Swiss universities attract students from all over the world. However, if they are not from the EU, they must leave the country after graduation, as strict quotas apply to third-country nationals.
‘Third-country nationals’ is the name given to people from countries outside the EU/EFTA states, with whom Switzerland has freedom of movement arrangements.
Generally speaking, those who graduate from Swiss universities will be forced to leave after their degree unless they have already secured a job.
This means that Switzerland invests for years in the education of foreign nationals, but loses out when those graduates start their careers elsewhere.
At the same time, there is a shortage of skilled workers in the country, especially in the fields of computer science, technology and natural sciences.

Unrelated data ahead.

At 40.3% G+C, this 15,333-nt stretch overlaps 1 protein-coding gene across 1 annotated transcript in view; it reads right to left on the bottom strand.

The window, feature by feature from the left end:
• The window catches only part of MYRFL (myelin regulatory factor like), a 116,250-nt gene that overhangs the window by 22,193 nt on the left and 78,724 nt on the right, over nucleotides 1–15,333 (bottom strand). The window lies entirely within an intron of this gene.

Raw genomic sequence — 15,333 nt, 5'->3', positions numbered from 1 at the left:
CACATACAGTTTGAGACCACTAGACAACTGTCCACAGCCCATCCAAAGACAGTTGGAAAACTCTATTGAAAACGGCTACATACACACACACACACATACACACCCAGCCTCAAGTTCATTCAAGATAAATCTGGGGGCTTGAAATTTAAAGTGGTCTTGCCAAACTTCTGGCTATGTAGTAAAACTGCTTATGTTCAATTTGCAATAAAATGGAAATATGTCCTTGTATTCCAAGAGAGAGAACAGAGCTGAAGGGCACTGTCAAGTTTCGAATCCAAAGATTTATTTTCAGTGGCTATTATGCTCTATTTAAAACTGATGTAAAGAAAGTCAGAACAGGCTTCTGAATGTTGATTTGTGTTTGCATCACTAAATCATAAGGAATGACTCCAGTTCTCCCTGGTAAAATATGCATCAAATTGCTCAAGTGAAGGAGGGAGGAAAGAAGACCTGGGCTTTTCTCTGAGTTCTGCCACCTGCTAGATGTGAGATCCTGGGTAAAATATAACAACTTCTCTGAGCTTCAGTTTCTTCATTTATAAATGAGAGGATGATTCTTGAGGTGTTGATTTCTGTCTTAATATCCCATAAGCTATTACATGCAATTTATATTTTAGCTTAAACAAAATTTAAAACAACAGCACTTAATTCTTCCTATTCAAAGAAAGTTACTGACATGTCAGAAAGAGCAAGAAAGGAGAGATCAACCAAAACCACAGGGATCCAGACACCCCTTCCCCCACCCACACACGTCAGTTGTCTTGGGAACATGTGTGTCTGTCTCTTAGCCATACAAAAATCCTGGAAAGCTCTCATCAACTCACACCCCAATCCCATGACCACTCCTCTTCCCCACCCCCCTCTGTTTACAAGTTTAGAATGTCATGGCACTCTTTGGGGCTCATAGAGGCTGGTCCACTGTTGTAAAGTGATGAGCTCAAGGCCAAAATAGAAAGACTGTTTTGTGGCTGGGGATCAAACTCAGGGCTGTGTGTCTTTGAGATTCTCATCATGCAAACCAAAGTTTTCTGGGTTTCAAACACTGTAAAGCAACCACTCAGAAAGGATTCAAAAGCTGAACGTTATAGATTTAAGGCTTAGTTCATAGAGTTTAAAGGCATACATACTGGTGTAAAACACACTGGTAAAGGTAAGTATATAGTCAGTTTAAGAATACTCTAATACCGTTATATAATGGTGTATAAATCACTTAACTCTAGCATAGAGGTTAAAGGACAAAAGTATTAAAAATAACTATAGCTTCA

While the Swiss government issues permits each year – 280 in 2020 and 239 so far in 2021 – critics argue this is insufficient, particularly as these visas are counted in the overall skilled worker quotas and as a result limit the opportunities for other qualified workers.
Graduates from Swiss universities to be offered extended visas
To reverse this trend, the Federal Council wants to exempt from quotas certain foreigners from third countries who have obtained a master’s degree or who are doing a doctorate in Switzerland.
If their gainful activity is of “high scientific or economic interest” and if they work in sectors where there is a shortage of qualified personnel, they may be able to stay in Switzerland after graduation.
The Federal Council has sent the proposal to the cantons and the parties for consultation.
Swiss tabloid Blick reports that there is unlikely to be any opposition to the plan.
No timeline has yet been laid out according to which the new visa scheme may be introduced.